• 7.1.2. Growing Demand for Secure Packaging
    • 7.1.3. Japanese Pharmaceutical Industry: M&A trends
    • 7.1.4. Globalization and Emerging Markets
    • 7.1.5. Free Trade Agreements with Various Countries
  • 7.2. Restraints
    • 7.2.1. Drug Price Regulation
    • 7.2.2. Counterfeit Drugs and Drug Traceability
    • 7.2.3. High Cost of Securing Supply Chain
    • 7.2.4. Natural Disasters

8. Pharmaceutical Supply Chain in Japan - Leading Distribution Players

  • 8.1. Medipal Holdings Corporation in Japan
    • 8.1.1. Company Overview
    • 8.1.2. Financial Performance
    • 8.1.3. Initiatives under the 2014 Medipal Medium-term Vision
  • 8.2. Alfresa Holdings Corporation in Japan
    • 8.2.1. Company Overview
    • 8.2.2. Financial Performance
  • 8.3. Suzuken Group in Japan
    • 8.3.1. Company Overview
    • 8.3.2. Financial Performance
    • 8.3.3. Disaster Countermeasures Systems
  • 8.4. Toho Holdings Co., Ltd. in Japan
    • 8.4.1. Company Overview
    • 8.4.2. Financial Performance

9. Pharmaceutical Supply Chain in Japan - Appendix

  • 9.1. Market Definitions
  • 9.2. Abbreviations
  • 9.3. Bibliography
  • 9.4. Research Methodology
    • 9.4.1. Coverage
    • 9.4.2. Secondary Research
    • 9.4.3. Primary Research
    • 9.4.4. Expert Panel Validation
  • 9.5. Contact Us
  • 9.6. Disclaimer

List of Tables

  • Table 1: Pharmaceutical Supply Chain in Japan, Leading Pharmaceutical Companies, 2011
  • Table 2: Pharmaceutical Supply Chain in Japan, Members of Japanese Pharmaceutical Wholesalers Association, 2011
  • Table 3: Pharmaceutical Supply Chain in Japan, Role of Pharmacist in Japan, the UK and Sweden, Differences and Similarities
  • Table 4: Pharmaceutical Supply Chain in Japan, Pharmaceutical Reimbursement Scene
  • Table 5: Pharmaceutical Supply Chain in Japan, Working Capital Metrics for Pharmaceutical Manufacturers, 2010
  • Table 6: Pharmaceutical Supply Chain in Japan, Comparison of Pharmaceutical Reimbursements and Margins in Japan, the UK and the US
  • Table 7: Pharmaceutical Supply Chain in Japan, Number of Counterfeit Incidents Globally, 2012
  • Table 8: Pharmaceutical Supply Chain in Japan, Alfresa Holdings Corporation, Subsidiaries, 2011
  • Table 9: Pharmaceutical Supply Chain in Japan, Suzuken, Consolidated Subsidiaries, 2011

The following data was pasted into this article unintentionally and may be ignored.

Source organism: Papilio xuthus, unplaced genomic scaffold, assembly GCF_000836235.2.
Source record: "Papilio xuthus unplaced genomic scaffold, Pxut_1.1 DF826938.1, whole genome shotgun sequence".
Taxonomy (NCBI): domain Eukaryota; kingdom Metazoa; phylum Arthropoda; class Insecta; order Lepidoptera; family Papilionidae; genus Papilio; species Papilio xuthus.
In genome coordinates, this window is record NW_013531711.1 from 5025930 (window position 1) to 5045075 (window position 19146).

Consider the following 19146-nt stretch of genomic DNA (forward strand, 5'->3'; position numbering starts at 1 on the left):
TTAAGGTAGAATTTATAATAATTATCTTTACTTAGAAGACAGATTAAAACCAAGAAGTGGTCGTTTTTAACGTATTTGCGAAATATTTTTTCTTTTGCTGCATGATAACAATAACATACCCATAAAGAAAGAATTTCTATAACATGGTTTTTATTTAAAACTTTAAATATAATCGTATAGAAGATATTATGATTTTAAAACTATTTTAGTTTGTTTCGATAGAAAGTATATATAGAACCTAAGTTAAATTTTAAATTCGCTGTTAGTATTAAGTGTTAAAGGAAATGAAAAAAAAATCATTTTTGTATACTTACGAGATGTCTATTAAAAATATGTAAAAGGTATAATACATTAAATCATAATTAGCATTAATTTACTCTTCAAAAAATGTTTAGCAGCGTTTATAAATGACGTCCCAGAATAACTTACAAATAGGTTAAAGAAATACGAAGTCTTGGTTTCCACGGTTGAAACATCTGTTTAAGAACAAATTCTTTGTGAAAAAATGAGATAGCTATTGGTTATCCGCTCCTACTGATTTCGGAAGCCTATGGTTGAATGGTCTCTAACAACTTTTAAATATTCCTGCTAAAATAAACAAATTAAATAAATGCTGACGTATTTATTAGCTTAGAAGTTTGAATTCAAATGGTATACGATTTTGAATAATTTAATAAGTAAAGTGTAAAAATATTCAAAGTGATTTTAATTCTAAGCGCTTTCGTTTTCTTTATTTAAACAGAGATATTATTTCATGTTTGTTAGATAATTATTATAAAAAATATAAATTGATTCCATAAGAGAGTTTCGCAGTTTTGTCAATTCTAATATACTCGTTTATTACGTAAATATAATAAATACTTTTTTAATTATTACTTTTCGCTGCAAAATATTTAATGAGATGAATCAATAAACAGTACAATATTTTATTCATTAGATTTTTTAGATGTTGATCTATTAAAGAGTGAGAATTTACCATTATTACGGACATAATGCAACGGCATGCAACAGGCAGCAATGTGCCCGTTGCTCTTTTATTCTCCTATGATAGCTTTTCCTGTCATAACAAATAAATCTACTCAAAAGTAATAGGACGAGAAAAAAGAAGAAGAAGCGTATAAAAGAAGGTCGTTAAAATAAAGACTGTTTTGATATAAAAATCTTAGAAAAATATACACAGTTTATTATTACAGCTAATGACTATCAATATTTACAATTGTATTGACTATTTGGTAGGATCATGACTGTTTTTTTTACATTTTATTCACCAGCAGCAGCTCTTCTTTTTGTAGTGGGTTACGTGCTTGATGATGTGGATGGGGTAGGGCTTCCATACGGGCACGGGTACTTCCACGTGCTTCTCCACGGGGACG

List of Figures

  • Figure 1: Pharmaceutical Supply Chain in Japan, Supply Chain Structure, 2011
  • Figure 2: Pharmaceutical Supply Chain in Japan, Manufacturer's Role in a Pharmaceutical Supply Chain, 2011
  • Figure 3: Pharmaceutical Supply Chain in Japan, Market Size of Pharmaceutical Wholesalers and Distributors, $bn, 2009 and 2010
  • Figure 4: Pharmaceutical Supply Chain in Japan, Pharmaceutical Sales by Facility (%), 2010
  • Figure 5: Pharmaceutical Supply Chain in Japan, Head Offices and Employees of Members of Japanese Pharmaceutical Wholesalers Association, 2008
  • Figure 6: Pharmaceutical Supply Chain in Japan, Market Share of Leading Wholesaler Companies, (%), 2010
  • Figure 7: Pharmaceutical Supply Chain in Japan, Internet Pharmacy, eKenkoshop
  • Figure 8: Pharmaceutical Supply Chain in Japan, Reimbursement Scenario
  • Figure 9: Pharmaceutical Supply Chain in Japan, Comparison of Japan, the US and the UK
  • Figure 10: Pharmaceutical Supply Chain in Japan, Hybrid Business Model between Daiichi Sankyo and Ranbaxy, 2008
  • Figure 11: Pharmaceutical Supply Chain in Japan, Process for Accreditation of Foreign Manufacturers in Japan, 2011
  • Figure 12: Pharmaceutical Supply Chain in Japan, Suzuken Group, Supply System at Times of Disaster, 2011
  • Figure 13: Pharmaceutical Supply Chain in Japan, Key Issues
  • Figure 14: Pharmaceutical Supply Chain in Japan, Toho Pharmaceuticals, Technology Adoption, 2012
  • Figure 15: Pharmaceutical Supply Chain in Japan, Drivers and Barriers, 2011
  • Figure 16: Pharmaceutical Supply Chain in Japan, Free Trade Agreements and Economic Partnership Agreements, 2012
  • Figure 17: Pharmaceutical Supply Chain in Japan, Medipal Holdings Corporation, Company Profile, 2011
  • Figure 18: Pharmaceutical Supply Chain in Japan, Medipal Holdings, Subsidiaries, 2011
  • Figure 19: Pharmaceutical Supply Chain in Japan, Alfresa Holdings Corporation, Company Profile, 2011
  • Figure 20: Pharmaceutical Supply Chain in Japan, Suzuken Group, Company Profile, 2011
  • Figure 21: Pharmaceutical Supply Chain in Japan, Suzuken Group, Disaster Countermeasure Systems, 2011
  • Figure 22: Pharmaceutical Supply Chain in Japan, Toho Holdings Corporation, Company Profile, 2011